The Cretaceous opening of the Equatorial Atlantic gateway (EAG) is considered a driver of major changes in global oceanography, carbon cycling, and climate. However, the early stages of EAG opening are poorly understood. We present seawater Nd-isotope, bulk geochemical, and micropaleontological data from two South Atlantic drill cores that constrain the onset of shallow (<500 m) and intermediate (<~1000 m) water mass exchange across the EAG to 113 Ma and 107 Ma, respectively. Deep water mass exchange (>2000 m) was enabled by at least ca. 100 Ma, as much as 10 m.y. earlier than previously estimated. In response to EAG opening, deep-water ventilation in the South Atlantic, North Atlantic, and Tethys basins intensified, thereby triggering basin-scale reductions in organic carbon burial. We propose that the consequent drop in carbon sequestration in concert with increased atmospheric CO2 fluxes from subduction zones acted as major amplifiers of global warming that culminated in peak greenhouse conditions during the mid-Cretaceous.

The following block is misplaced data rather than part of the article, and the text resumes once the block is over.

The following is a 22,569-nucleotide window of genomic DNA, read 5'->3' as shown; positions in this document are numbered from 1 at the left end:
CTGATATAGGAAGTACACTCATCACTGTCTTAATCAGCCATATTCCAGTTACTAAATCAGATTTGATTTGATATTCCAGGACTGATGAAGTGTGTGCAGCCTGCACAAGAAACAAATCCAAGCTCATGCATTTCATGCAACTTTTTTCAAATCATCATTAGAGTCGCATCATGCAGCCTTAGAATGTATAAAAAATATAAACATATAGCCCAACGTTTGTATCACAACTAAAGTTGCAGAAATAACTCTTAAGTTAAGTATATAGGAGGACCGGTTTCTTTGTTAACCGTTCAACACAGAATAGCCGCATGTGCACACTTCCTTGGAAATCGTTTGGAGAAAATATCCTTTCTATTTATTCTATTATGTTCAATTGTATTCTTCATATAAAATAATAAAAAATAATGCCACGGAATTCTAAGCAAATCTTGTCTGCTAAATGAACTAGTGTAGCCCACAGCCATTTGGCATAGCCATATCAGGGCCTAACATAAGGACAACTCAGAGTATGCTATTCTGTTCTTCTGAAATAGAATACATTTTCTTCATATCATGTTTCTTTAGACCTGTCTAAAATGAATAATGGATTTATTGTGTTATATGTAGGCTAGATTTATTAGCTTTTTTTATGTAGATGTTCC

ASJC Scopus subject areas